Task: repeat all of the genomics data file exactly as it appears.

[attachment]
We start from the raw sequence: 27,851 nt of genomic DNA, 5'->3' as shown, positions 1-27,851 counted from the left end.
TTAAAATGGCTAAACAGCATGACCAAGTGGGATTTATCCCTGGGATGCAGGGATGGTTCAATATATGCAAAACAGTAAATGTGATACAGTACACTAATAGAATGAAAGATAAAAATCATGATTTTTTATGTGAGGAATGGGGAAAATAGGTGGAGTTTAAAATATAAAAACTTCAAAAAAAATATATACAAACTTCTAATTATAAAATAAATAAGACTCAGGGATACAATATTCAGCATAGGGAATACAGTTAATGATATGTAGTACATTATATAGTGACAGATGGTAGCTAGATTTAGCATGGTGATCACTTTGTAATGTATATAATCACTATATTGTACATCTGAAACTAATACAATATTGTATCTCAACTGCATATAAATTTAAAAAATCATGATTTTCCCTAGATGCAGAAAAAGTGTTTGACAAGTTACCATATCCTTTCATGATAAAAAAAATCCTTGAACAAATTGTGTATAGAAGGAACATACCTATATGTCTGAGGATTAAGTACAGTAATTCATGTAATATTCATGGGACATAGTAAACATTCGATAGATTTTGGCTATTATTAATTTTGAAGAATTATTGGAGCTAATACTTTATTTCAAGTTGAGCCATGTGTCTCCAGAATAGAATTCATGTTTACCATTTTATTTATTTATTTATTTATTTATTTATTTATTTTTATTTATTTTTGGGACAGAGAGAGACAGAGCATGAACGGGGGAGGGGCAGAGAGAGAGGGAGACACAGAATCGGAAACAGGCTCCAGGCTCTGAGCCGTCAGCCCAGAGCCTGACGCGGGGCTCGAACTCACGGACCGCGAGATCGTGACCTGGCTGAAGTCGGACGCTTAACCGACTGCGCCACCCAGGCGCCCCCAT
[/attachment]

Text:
We start from the raw sequence: 27,851 nt of genomic DNA, 5'->3' as shown, positions 1-27,851 counted from the left end.
TTAAAATGGCTAAACAGCATGACCAAGTGGGATTTATCCCTGGGATGCAGGGATGGTTCAATATATGCAAAACAGTAAATGTGATACAGTACACTAATAGAATGAAAGATAAAAATCATGATTTTTTATGTGAGGAATGGGGAAAATAGGTGGAGTTTAAAATATAAAAACTTCAAAAAAAATATATACAAACTTCTAATTATAAAATAAATAAGACTCAGGGATACAATATTCAGCATAGGGAATACAGTTAATGATATGTAGTACATTATATAGTGACAGATGGTAGCTAGATTTAGCATGGTGATCACTTTGTAATGTATATAATCACTATATTGTACATCTGAAACTAATACAATATTGTATCTCAACTGCATATAAATTTAAAAAATCATGATTTTCCCTAGATGCAGAAAAAGTGTTTGACAAGTTACCATATCCTTTCATGATAAAAAAAATCCTTGAACAAATTGTGTATAGAAGGAACATACCTATATGTCTGAGGATTAAGTACAGTAATTCATGTAATATTCATGGGACATAGTAAACATTCGATAGATTTTGGCTATTATTAATTTTGAAGAATTATTGGAGCTAATACTTTATTTCAAGTTGAGCCATGTGTCTCCAGAATAGAATTCATGTTTACCATTTTATTTATTTATTTATTTATTTATTTATTTATTTTTATTTATTTTTGGGACAGAGAGAGACAGAGCATGAACGGGGGAGGGGCAGAGAGAGAGGGAGACACAGAATCGGAAACAGGCTCCAGGCTCTGAGCCGTCAGCCCAGAGCCTGACGCGGGGCTCGAACTCACGGACCGCGAGATCGTGACCTGGCTGAAGTCGGACGCTTAACCGACTGCGCCACCCAGGCGCCCCCAT